We travelled by train which only had very small slits for windows so we didn’t see very much of the land we were travelling through. All the food we were given for the journey was canned and we were each given a small can opener which I kept for many years, but which became lost at some stage.
Arrival in Colorado was a bit of a shock weather-wise because it was very, very cold. We were housed in tents and these had some form of heating but I can’t remember what sort.
The work we had there was beet pulling, we were not set a particular quota per day, we were just there until it had all been pulled. We were working alongside men who had never done farm work and so were very slow, we had to help them and teach them how to do it.
The camp guards were not unpleasant but we were not allowed out of camp other than to go to work.
We were allowed to write home as often as we liked and obviously from my letters my mother was concerned about my working in the extreme cold because she sent me some earmuffs to wear.
They were made of metal but covered inside and out with a soft plush fabric so that they were comfortable against the skin and the band which goes over the head is adjustable so that when not in use they would fold and fit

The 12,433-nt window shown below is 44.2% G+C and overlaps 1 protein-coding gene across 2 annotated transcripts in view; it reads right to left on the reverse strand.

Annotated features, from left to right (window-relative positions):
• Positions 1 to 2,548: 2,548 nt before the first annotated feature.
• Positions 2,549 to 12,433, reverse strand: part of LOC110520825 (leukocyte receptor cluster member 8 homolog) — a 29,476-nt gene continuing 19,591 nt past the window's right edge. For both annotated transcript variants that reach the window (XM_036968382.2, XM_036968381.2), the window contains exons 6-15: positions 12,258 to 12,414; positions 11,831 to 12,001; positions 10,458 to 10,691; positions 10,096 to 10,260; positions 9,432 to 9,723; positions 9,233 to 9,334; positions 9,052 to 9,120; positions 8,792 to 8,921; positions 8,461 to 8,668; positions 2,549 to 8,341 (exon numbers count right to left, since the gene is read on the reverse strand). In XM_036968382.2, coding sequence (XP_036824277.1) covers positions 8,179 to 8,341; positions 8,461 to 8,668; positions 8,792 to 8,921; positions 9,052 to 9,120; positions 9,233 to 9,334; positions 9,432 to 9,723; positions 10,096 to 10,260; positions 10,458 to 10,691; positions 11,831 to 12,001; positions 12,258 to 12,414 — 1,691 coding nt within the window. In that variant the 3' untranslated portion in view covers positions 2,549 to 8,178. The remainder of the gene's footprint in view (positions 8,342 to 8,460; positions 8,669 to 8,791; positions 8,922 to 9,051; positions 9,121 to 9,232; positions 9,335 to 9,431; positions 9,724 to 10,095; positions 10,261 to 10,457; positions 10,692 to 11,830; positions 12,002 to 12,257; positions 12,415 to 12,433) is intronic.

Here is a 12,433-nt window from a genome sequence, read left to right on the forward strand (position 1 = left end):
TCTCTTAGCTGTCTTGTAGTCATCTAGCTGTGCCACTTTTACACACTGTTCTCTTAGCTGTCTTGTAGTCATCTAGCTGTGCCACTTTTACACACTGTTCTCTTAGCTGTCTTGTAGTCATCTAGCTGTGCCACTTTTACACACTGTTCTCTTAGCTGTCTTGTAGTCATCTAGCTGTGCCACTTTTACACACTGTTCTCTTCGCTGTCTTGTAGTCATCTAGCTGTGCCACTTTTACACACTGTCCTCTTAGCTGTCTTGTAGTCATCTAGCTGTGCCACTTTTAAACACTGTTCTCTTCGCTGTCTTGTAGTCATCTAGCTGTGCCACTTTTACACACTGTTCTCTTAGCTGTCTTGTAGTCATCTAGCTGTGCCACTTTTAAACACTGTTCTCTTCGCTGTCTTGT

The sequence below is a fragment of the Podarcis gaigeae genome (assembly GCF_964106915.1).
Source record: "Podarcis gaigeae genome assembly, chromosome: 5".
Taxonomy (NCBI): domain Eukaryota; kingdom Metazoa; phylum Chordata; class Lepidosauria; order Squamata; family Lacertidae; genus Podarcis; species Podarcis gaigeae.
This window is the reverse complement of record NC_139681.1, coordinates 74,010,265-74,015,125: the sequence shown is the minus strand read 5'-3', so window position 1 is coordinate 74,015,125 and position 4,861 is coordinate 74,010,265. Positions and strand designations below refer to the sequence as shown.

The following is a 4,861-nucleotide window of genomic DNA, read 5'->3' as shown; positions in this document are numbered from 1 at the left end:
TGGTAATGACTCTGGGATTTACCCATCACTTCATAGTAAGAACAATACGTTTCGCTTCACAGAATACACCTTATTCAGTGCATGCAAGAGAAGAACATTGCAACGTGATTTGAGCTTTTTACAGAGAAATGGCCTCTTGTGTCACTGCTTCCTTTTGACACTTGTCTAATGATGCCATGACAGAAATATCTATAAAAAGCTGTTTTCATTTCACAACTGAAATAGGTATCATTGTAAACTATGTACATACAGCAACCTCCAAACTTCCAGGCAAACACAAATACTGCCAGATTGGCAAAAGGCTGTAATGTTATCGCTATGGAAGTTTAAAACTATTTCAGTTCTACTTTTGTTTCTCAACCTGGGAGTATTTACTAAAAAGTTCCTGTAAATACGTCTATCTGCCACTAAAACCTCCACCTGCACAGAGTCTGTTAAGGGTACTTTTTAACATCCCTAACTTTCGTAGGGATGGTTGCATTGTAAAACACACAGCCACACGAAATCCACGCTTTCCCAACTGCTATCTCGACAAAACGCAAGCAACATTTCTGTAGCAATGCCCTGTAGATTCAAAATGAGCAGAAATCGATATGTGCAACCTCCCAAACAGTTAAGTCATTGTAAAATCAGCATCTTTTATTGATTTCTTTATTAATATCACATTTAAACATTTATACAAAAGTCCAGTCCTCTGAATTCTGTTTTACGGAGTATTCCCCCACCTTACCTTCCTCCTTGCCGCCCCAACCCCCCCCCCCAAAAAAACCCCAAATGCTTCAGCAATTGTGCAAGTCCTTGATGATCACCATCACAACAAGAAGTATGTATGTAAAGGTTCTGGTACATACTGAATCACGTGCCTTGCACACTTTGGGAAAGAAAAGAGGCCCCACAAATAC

I still them have to this day and here I am modelling them.
Although I didn’t have any particular friends in camp at that time, a group of about six or seven of us from the camp in Missouri fell into the habit of hanging about together.
One of these was a man who had been a tailor, and whilst we were all required to wear a uniform, ours being khaki, he was allowed to make his own from some black material, (I never knew where he got it from) it was very well made and very smart).
Unfortunately the look of it was a little spoiled because he still had to stitch identification marks on to it to clearly identify himself as a prisoner of war.
These marks were in white cloth and were a figure “P” on right arm and leg and “W” on left arm and leg together with “PW” on the back of the jacket.
The rest of us had these same letters, but in black fabric on our khaki uniforms. These identification letters are shown quite clearly in the following photograph
When the harvest was over we were given other work to do around the camp, one job was helping out in the officers mess, laying tables and clearing up. During this time I put on weight because the sergeant told us to help ourselves to any food we wanted, opening tins for anything that was not already out.
The Americans always ate very well but they seemed to waste more than they ate, so that the pigs at the local farm did very well.
Loudspeakers played out the news each day and this is how we heard that the war was over.